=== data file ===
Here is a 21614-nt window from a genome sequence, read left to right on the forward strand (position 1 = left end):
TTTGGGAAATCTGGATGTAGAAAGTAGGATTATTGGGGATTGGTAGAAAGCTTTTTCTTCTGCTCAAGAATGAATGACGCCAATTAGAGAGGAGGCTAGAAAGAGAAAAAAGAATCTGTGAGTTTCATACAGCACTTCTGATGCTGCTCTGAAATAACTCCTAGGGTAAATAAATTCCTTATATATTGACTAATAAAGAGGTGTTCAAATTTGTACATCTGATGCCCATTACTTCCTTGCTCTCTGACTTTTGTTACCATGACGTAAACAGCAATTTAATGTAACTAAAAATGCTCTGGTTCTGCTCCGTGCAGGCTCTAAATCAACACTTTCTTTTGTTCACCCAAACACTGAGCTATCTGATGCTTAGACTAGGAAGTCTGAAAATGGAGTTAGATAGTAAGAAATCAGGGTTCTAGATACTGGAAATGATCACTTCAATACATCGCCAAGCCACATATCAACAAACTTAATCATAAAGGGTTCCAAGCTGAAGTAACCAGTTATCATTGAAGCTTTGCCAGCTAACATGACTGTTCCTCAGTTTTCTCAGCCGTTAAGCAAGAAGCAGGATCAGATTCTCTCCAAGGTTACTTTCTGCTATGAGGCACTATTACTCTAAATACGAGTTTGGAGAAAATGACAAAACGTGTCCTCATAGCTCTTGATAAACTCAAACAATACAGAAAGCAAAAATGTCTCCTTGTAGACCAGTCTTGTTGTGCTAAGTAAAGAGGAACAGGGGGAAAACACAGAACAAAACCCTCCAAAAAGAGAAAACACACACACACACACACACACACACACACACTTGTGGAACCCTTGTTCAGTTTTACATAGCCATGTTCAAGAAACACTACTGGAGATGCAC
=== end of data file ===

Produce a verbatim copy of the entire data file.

Here is a 21614-nt window from a genome sequence, read left to right on the forward strand (position 1 = left end):
TTTGGGAAATCTGGATGTAGAAAGTAGGATTATTGGGGATTGGTAGAAAGCTTTTTCTTCTGCTCAAGAATGAATGACGCCAATTAGAGAGGAGGCTAGAAAGAGAAAAAAGAATCTGTGAGTTTCATACAGCACTTCTGATGCTGCTCTGAAATAACTCCTAGGGTAAATAAATTCCTTATATATTGACTAATAAAGAGGTGTTCAAATTTGTACATCTGATGCCCATTACTTCCTTGCTCTCTGACTTTTGTTACCATGACGTAAACAGCAATTTAATGTAACTAAAAATGCTCTGGTTCTGCTCCGTGCAGGCTCTAAATCAACACTTTCTTTTGTTCACCCAAACACTGAGCTATCTGATGCTTAGACTAGGAAGTCTGAAAATGGAGTTAGATAGTAAGAAATCAGGGTTCTAGATACTGGAAATGATCACTTCAATACATCGCCAAGCCACATATCAACAAACTTAATCATAAAGGGTTCCAAGCTGAAGTAACCAGTTATCATTGAAGCTTTGCCAGCTAACATGACTGTTCCTCAGTTTTCTCAGCCGTTAAGCAAGAAGCAGGATCAGATTCTCTCCAAGGTTACTTTCTGCTATGAGGCACTATTACTCTAAATACGAGTTTGGAGAAAATGACAAAACGTGTCCTCATAGCTCTTGATAAACTCAAACAATACAGAAAGCAAAAATGTCTCCTTGTAGACCAGTCTTGTTGTGCTAAGTAAAGAGGAACAGGGGGAAAACACAGAACAAAACCCTCCAAAAAGAGAAAACACACACACACACACACACACACACACACACTTGTGGAACCCTTGTTCAGTTTTACATAGCCATGTTCAAGAAACACTACTGGAGATGCAC